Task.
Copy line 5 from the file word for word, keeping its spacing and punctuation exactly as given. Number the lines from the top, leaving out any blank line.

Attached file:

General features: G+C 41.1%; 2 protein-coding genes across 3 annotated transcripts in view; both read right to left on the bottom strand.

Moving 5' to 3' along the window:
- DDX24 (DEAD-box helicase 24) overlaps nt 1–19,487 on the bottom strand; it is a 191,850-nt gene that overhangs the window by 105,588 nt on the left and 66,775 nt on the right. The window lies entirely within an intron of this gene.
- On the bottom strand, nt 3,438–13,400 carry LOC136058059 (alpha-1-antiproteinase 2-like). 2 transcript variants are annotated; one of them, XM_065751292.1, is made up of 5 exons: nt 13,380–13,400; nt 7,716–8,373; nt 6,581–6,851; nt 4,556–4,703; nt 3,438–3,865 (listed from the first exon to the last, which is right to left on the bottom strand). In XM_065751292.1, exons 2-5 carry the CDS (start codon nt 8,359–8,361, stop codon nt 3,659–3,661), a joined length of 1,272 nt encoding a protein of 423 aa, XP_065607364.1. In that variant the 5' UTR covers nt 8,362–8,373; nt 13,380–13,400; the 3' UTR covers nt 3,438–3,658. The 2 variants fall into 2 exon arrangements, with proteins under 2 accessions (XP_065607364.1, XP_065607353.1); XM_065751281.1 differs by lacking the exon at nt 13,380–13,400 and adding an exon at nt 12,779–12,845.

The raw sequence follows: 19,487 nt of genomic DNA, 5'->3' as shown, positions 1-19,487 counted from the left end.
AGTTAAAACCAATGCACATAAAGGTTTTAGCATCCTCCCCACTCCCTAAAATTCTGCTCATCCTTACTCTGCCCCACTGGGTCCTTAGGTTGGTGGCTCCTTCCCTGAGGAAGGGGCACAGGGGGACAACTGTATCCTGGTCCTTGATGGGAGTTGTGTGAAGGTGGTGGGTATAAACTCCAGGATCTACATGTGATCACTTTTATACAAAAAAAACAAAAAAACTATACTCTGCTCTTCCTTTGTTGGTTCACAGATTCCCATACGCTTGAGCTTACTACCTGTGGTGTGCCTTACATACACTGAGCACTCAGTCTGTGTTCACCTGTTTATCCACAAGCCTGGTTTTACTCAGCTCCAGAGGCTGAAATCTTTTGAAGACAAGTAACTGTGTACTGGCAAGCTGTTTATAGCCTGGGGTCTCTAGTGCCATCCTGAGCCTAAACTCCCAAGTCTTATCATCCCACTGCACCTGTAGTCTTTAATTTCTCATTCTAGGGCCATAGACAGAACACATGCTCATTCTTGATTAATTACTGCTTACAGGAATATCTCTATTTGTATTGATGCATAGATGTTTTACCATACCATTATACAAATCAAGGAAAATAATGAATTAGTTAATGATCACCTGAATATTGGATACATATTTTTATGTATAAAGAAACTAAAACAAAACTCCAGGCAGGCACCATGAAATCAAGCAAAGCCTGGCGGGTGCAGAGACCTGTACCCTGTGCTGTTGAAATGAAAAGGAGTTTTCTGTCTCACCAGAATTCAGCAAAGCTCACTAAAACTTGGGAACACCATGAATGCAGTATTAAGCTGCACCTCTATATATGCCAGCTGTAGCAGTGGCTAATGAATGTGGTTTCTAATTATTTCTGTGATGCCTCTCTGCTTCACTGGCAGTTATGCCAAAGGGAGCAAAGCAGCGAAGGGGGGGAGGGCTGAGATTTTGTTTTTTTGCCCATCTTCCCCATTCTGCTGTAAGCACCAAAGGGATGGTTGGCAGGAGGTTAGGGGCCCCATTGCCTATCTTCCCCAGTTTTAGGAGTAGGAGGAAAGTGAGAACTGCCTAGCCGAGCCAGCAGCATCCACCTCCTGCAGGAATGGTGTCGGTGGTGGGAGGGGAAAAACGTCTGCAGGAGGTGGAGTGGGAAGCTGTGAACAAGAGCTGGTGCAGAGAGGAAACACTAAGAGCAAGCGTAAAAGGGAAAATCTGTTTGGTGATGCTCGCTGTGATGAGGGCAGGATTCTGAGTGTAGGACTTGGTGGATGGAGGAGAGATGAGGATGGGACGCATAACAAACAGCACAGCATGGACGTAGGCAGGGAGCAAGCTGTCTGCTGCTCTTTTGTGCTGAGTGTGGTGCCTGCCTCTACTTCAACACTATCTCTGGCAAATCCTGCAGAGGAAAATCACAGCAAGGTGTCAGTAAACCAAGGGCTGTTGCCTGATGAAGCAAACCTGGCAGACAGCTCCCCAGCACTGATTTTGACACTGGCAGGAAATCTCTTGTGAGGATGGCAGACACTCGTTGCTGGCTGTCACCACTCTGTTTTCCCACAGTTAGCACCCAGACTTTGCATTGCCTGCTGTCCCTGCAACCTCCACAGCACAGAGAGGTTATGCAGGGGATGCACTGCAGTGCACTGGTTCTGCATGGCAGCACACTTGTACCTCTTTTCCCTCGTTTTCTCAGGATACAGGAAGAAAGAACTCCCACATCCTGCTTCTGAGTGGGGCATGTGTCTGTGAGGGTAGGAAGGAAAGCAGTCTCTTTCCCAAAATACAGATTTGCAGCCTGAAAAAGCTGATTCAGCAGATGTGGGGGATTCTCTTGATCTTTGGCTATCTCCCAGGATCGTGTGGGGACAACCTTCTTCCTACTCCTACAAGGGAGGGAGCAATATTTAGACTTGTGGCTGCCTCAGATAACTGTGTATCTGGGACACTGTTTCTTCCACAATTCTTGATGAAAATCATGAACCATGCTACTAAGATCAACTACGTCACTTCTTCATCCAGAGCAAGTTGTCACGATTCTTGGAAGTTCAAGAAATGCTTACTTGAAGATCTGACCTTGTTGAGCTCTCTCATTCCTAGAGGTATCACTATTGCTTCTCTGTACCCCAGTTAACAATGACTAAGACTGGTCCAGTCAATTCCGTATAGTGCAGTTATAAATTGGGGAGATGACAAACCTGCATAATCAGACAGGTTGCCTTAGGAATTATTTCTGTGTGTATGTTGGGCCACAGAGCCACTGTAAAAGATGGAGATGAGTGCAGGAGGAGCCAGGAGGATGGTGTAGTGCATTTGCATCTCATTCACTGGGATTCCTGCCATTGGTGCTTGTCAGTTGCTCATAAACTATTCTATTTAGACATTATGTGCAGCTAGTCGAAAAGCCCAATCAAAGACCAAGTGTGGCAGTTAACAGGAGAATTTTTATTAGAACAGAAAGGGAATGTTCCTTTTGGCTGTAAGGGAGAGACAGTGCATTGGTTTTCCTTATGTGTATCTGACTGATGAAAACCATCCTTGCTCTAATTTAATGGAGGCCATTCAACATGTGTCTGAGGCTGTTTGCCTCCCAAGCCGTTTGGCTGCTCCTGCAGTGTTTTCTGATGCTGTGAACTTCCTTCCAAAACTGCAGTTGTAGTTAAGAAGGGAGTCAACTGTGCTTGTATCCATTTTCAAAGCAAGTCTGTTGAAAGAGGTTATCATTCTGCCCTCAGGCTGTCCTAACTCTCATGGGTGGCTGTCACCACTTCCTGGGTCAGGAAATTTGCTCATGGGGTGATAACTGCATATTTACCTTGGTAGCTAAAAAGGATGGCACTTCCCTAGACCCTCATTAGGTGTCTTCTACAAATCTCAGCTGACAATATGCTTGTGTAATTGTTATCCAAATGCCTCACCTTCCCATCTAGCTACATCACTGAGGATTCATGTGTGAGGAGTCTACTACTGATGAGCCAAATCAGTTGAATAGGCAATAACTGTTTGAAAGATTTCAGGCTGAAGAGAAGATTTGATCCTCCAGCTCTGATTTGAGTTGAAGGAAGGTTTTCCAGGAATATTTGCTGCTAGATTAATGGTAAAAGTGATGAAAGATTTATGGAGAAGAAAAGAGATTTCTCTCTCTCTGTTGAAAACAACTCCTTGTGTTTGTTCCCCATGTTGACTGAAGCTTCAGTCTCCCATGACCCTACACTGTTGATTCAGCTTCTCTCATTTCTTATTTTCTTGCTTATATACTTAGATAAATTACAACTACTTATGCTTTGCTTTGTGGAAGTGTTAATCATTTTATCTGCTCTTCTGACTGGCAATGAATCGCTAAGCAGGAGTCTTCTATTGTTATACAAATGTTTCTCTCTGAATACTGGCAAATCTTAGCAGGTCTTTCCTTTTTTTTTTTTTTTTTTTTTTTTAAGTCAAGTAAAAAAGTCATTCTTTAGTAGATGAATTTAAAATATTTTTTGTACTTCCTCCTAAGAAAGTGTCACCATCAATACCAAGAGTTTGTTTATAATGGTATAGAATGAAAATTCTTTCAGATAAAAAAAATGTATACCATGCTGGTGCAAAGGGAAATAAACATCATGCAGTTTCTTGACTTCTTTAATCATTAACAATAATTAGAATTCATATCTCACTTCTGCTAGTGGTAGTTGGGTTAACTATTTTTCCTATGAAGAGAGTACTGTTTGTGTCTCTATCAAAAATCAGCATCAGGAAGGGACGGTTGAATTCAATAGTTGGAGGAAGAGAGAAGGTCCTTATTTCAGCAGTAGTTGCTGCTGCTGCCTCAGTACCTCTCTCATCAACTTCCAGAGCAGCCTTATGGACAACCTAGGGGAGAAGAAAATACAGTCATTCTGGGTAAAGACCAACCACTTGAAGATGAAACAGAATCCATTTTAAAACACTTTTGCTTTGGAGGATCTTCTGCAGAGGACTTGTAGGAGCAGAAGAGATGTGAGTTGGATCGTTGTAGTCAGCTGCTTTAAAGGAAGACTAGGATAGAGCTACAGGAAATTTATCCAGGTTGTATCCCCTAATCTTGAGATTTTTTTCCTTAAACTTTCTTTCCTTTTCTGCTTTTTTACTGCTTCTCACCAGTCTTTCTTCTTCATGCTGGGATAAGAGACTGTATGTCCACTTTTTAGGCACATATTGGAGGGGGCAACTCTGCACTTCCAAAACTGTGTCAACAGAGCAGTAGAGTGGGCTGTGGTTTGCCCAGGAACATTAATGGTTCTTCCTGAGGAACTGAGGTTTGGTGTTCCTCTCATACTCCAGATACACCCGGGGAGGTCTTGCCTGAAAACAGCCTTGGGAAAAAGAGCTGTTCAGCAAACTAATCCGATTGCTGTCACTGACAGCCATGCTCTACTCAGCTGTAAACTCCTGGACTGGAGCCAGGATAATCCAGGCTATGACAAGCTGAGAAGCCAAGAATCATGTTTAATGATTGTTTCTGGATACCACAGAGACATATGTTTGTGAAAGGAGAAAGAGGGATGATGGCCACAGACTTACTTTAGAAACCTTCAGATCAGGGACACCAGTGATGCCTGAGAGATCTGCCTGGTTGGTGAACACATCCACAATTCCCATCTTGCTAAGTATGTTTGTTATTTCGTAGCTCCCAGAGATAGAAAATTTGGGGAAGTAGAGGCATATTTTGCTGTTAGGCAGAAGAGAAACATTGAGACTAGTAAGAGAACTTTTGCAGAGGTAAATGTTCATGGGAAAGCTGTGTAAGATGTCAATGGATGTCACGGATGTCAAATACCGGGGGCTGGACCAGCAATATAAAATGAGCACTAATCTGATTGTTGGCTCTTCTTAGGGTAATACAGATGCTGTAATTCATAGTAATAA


The raw sequence follows: 19,487 nt of genomic DNA, 5'->3' as shown, positions 1-19,487 counted from the left end.